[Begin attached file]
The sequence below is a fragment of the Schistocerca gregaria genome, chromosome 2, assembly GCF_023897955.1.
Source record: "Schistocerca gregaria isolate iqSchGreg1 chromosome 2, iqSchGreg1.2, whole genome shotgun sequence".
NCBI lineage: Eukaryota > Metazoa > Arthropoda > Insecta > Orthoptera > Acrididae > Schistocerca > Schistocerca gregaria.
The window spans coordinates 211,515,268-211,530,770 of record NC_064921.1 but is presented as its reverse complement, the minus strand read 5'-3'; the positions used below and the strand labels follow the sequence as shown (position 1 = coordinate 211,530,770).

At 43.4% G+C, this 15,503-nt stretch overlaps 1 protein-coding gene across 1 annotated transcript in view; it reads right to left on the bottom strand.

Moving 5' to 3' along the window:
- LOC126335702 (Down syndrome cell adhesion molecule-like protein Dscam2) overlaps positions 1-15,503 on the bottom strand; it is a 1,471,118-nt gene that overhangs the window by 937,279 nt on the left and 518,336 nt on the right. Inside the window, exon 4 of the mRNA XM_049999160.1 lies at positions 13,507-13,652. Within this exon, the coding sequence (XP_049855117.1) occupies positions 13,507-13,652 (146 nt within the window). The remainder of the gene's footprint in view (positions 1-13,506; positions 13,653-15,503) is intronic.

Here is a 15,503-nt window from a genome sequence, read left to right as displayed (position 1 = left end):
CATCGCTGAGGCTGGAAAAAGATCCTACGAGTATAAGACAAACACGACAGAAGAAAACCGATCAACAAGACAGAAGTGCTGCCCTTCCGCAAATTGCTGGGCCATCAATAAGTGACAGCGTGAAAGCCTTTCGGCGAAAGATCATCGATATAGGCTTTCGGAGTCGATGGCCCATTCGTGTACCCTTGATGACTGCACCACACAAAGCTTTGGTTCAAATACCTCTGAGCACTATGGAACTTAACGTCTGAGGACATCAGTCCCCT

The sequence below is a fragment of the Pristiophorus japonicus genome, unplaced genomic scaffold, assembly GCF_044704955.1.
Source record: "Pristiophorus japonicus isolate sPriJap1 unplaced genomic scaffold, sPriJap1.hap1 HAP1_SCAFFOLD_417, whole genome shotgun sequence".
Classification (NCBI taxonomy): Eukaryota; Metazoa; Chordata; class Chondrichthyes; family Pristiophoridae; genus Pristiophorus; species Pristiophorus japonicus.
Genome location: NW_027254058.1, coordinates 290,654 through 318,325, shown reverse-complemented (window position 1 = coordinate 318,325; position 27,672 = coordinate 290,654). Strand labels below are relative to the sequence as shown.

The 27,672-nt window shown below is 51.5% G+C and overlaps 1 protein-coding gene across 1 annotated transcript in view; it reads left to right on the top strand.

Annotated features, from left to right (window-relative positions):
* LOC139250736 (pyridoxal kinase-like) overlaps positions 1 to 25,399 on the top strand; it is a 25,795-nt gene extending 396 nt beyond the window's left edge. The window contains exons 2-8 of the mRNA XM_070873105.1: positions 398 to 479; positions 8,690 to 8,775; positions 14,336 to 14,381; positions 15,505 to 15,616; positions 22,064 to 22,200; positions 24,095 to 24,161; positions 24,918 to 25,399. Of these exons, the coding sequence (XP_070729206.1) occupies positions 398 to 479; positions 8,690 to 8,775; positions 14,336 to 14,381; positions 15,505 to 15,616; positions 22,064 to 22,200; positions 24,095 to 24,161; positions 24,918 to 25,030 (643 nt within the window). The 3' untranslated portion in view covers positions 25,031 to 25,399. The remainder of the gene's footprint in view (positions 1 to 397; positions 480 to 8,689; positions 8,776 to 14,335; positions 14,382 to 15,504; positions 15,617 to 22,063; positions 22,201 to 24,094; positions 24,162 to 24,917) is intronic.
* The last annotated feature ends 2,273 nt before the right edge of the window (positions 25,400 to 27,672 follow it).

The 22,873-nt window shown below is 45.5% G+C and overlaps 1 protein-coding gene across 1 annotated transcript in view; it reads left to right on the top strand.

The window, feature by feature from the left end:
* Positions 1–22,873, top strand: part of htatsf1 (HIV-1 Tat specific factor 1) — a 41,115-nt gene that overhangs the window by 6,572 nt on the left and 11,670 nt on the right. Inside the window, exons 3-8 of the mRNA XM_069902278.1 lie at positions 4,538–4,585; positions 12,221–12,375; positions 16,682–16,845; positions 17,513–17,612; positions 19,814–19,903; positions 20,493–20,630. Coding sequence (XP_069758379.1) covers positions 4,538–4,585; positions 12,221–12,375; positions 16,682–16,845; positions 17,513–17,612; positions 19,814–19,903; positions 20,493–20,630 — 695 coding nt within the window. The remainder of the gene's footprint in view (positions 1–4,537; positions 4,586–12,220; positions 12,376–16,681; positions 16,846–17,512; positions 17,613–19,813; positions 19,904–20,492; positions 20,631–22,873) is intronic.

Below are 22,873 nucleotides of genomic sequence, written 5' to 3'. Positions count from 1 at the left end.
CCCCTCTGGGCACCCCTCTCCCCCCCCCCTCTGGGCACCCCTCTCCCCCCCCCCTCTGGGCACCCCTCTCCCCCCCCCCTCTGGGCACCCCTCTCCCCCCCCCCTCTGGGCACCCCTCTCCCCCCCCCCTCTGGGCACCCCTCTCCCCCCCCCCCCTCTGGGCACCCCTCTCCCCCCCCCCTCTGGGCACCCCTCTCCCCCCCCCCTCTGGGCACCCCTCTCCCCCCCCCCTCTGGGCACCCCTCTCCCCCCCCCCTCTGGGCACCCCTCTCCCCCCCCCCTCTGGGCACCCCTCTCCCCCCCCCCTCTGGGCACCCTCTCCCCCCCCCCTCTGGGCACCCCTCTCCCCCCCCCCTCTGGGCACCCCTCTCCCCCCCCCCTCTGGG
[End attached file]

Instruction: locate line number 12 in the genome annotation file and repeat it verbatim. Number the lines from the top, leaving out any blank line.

Classification (NCBI taxonomy): Eukaryota; Metazoa; Chordata; class Chondrichthyes; family Pristiophoridae; genus Pristiophorus; species Pristiophorus japonicus.